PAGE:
Wednesday, October 29, 2008

How to create A Better Capital Plan

A new report released today by the Campaign for A Better Capital Plan, the Manhattan Taskforce on School Overcrowding, Class Size Matters, the United Federation of Teachers, and The Center for Arts Education concludes that the new five-year capital plan for schools, due to be proposed next week, should aim to eliminate existing overcrowding and reduce class size to the levels in the city’s state-mandated class size plan, be proactive in planning for growth, and create enough space for arts, science and other activities needed for a well-rounded education.

The DOE and School Construction Authority (“SCA”) should be able to explain, in detail, how a fully funded capital plan would be able to achieve all of these objectives, phased in over a reasonable amount of time– not just as citywide or district averages, but in every neighborhood in the city.

Among the findings of the report, “A Better Capital Plan”:

  • Based on the DOE’s own data, approximately 167,842 new school seats would be necessary to eliminate trailers and other temporary spaces, relieve overcrowding and reduce class size to the goals in the city’s state-mandated class size reduction plan. The cost of creating these seats would raise the estimated share of the city’s capital spending on schools to 20% -- still significantly below the 23% average during the period 2000-2007. The report includes a breakdown of the need for seats by school type, borough and district.
  • The capital plan should prepare for growth by incorporating a neighborhood analysis of housing starts, birth data, pre-K enrollment and other information to more accurately project future enrollment and capacity needs. Already, there are signs that enrollment citywide will not continue to decline indefinitely. Kindergarten enrollment has risen two out of the last four years, the DOE’s budget projections show no drop in the number of Kindergarten students, elementary schools grew more overcrowded last year, and City Planning predicts an increase in the number of 5-9 year olds over the next ten years.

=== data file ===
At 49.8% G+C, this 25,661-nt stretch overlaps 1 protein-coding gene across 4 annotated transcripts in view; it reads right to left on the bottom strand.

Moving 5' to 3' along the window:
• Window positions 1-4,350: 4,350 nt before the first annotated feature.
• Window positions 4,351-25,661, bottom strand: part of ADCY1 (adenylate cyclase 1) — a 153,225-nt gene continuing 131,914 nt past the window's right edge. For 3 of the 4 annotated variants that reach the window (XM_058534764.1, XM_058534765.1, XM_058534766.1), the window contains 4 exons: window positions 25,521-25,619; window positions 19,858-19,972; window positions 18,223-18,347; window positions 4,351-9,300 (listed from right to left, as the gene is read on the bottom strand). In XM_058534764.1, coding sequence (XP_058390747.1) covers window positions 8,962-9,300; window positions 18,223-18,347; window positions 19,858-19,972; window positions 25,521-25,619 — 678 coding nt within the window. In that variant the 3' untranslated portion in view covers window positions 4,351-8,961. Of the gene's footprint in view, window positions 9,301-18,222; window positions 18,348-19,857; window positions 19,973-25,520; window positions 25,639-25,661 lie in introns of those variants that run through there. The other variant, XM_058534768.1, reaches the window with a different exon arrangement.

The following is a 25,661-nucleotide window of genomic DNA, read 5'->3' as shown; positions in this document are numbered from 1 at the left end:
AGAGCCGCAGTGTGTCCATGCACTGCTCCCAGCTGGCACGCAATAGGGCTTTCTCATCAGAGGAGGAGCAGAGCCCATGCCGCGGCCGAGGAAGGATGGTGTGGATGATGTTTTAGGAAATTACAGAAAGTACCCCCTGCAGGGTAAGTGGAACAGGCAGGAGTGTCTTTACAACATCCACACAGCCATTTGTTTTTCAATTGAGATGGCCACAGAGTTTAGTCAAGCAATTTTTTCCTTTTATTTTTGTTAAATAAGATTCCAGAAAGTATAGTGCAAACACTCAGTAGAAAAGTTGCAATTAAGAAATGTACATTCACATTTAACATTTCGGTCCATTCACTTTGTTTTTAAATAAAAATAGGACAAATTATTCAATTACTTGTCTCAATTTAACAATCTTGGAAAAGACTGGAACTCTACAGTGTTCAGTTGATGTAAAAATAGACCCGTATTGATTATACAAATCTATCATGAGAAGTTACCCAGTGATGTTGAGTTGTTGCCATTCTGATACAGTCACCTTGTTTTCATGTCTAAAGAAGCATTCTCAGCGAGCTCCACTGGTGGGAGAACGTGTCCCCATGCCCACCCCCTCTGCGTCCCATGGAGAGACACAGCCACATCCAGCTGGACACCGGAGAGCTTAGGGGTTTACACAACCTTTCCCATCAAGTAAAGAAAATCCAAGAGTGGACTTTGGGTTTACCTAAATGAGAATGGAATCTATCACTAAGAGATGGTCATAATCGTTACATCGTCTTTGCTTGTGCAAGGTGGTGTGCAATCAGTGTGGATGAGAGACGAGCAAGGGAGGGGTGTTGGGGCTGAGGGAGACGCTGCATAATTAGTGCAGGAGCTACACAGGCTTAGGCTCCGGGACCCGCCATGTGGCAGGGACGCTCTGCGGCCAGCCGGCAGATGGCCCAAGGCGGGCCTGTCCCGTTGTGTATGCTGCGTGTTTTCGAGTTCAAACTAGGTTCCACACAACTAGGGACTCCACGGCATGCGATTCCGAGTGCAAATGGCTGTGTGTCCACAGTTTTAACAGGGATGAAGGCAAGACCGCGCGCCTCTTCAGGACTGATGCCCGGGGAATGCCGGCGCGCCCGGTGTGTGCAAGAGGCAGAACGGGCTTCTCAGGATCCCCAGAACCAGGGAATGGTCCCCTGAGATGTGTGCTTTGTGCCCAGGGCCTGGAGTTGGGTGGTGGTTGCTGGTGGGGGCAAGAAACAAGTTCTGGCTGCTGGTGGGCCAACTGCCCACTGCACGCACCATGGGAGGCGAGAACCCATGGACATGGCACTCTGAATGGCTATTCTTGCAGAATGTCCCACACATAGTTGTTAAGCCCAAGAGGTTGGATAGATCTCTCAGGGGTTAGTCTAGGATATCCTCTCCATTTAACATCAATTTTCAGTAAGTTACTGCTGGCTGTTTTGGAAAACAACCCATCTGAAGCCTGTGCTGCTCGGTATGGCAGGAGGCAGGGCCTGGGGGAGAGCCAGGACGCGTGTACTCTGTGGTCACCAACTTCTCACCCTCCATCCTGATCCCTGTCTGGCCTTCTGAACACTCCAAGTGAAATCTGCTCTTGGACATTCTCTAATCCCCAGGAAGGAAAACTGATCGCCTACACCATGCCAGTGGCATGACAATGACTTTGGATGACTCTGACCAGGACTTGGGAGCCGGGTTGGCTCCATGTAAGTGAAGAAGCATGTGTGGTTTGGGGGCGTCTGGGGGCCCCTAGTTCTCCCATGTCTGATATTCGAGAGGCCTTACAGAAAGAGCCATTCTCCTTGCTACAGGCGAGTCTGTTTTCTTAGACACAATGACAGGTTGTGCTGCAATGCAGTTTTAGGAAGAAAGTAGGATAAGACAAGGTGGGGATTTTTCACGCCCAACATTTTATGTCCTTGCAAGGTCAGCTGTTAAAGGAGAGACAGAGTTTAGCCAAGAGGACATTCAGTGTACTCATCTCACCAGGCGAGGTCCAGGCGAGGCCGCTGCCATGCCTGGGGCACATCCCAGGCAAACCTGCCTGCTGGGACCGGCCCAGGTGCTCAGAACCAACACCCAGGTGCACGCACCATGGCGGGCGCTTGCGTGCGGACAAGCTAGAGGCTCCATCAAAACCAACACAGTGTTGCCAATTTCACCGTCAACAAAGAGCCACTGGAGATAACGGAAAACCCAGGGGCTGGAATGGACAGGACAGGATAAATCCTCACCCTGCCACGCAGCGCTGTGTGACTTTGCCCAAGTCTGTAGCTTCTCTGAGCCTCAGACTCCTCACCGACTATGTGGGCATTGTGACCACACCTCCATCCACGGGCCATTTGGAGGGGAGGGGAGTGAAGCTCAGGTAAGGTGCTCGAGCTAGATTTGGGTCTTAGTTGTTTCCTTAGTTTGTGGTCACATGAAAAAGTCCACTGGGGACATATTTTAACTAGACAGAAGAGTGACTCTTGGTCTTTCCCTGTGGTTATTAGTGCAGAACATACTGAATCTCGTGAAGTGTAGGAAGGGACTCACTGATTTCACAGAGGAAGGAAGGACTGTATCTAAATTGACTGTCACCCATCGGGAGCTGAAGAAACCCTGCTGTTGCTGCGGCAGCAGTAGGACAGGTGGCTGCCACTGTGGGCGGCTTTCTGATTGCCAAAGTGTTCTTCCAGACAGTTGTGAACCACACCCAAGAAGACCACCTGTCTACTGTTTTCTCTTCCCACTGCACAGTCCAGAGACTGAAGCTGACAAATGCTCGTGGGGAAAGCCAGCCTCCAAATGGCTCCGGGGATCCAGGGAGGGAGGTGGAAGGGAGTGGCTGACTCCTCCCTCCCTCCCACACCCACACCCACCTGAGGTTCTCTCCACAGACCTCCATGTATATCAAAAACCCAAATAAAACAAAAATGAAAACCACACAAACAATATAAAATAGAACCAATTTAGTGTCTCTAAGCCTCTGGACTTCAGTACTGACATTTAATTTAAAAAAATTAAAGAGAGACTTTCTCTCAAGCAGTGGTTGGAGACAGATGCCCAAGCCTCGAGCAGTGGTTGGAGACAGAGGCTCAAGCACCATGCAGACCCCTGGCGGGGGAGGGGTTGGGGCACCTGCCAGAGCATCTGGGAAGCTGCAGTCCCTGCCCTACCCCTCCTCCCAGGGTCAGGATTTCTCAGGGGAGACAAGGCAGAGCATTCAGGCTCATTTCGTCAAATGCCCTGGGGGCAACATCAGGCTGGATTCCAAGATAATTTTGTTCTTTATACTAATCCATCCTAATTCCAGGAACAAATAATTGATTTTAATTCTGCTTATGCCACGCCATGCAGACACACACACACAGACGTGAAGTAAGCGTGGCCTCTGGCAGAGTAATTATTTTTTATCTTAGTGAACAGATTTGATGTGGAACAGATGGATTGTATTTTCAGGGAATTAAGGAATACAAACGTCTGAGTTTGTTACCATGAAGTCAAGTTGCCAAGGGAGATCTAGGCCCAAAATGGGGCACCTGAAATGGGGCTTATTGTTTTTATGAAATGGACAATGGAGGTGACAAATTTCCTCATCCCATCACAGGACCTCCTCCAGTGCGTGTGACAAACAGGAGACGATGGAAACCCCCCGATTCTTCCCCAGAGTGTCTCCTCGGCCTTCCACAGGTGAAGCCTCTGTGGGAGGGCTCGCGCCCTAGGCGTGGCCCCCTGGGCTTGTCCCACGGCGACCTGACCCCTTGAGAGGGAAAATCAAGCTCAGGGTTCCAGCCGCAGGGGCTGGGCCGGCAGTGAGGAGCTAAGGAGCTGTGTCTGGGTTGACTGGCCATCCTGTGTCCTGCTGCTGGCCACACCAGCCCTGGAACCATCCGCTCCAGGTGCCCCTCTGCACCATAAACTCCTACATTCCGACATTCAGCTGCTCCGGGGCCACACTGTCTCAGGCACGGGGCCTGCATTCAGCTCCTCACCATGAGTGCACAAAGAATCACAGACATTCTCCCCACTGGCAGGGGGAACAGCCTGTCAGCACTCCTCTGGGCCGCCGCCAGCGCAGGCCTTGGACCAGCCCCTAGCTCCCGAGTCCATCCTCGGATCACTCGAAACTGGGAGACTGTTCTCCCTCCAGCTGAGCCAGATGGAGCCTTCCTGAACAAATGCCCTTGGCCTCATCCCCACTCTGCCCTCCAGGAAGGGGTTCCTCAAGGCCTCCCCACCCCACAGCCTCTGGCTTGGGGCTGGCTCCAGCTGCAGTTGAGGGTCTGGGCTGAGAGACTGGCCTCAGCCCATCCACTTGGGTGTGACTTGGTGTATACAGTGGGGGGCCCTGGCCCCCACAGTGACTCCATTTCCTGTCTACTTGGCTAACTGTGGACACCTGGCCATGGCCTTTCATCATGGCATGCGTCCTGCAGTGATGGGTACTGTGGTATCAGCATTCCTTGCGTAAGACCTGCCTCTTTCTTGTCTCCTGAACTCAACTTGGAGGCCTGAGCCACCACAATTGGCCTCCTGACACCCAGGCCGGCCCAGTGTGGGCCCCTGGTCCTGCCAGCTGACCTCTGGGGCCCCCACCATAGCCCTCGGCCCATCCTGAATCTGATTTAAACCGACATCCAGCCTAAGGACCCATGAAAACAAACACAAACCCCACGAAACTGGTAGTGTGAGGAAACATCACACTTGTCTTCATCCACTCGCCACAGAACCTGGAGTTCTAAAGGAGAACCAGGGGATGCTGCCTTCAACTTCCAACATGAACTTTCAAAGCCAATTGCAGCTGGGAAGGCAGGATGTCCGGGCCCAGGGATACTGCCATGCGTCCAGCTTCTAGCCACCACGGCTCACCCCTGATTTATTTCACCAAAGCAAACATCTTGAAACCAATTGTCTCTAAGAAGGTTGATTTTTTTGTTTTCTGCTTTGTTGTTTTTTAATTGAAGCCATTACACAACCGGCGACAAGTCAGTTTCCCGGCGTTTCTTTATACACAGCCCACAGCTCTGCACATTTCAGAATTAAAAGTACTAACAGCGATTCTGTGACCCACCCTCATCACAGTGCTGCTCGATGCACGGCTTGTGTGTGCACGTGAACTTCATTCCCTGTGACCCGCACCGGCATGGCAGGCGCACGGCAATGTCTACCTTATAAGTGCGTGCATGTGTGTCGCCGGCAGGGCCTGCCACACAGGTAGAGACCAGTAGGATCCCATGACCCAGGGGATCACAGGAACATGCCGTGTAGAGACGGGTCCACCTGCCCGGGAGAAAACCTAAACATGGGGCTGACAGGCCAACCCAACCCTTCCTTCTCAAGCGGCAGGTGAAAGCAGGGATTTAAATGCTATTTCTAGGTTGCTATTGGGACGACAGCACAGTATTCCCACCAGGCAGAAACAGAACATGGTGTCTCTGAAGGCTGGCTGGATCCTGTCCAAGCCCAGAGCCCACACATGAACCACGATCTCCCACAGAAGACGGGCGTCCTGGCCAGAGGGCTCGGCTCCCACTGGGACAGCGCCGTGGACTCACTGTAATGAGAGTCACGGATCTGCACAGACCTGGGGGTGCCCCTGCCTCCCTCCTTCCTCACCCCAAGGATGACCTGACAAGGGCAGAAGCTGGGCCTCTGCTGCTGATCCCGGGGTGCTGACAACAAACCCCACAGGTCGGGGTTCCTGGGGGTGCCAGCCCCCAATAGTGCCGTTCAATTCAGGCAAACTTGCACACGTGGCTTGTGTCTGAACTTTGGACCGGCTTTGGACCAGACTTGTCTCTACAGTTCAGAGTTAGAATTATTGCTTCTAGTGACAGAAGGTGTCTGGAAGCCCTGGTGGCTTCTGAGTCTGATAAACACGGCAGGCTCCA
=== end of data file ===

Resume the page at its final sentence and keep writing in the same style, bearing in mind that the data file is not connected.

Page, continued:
• The methodology for calculating school utilization should be completely revised, by aligning it to the city’s class size goals and by more accurately assessing the need for dedicated spaces for art, science, libraries, cafeterias and gyms and special services. This will require a new reporting process that involves administrators, educators and parents at the school level.

So can we afford to build enough schools, in the midst of this economic meltdown? As Patrick Sullivan, representative to the Panel on Educational Policy and co-chair of the Manhattan Taskforce on School Overcrowding said:

In his recently published letter to the president-elect, Mayor Bloomberg asserts that ‘a bold infrastructure plan will help put Americans back to work.’ Before we urge others to take action, we need to lead by example and make the most important infrastructure investment there is -- schools to educate our children. For too long school construction in New York City has taken a back seat to stadiums, office towers and endless residential development. A crisis born of poor planning is upon us. Already we see children turned away from neighborhood schools. We urge the mayor and chancellor to listen to the concerns and suggestions in this report. Only with a transparent, thorough, and open system of planning can we hope to provide the schools necessary for a sound basic education for every child. The future of our children is at stake and public school parents will hold the administration accountable.”

Here is an article in today’s Daily News about the report’s findings: City classrooms packed, expansion slows in Mayor Bloomberg era ...

According to Gotham Schools, Joel Klein’s response to the report today was to claim (inaccurately) once more that this was “the most robust capital plan the city has ever seen.”

No comments: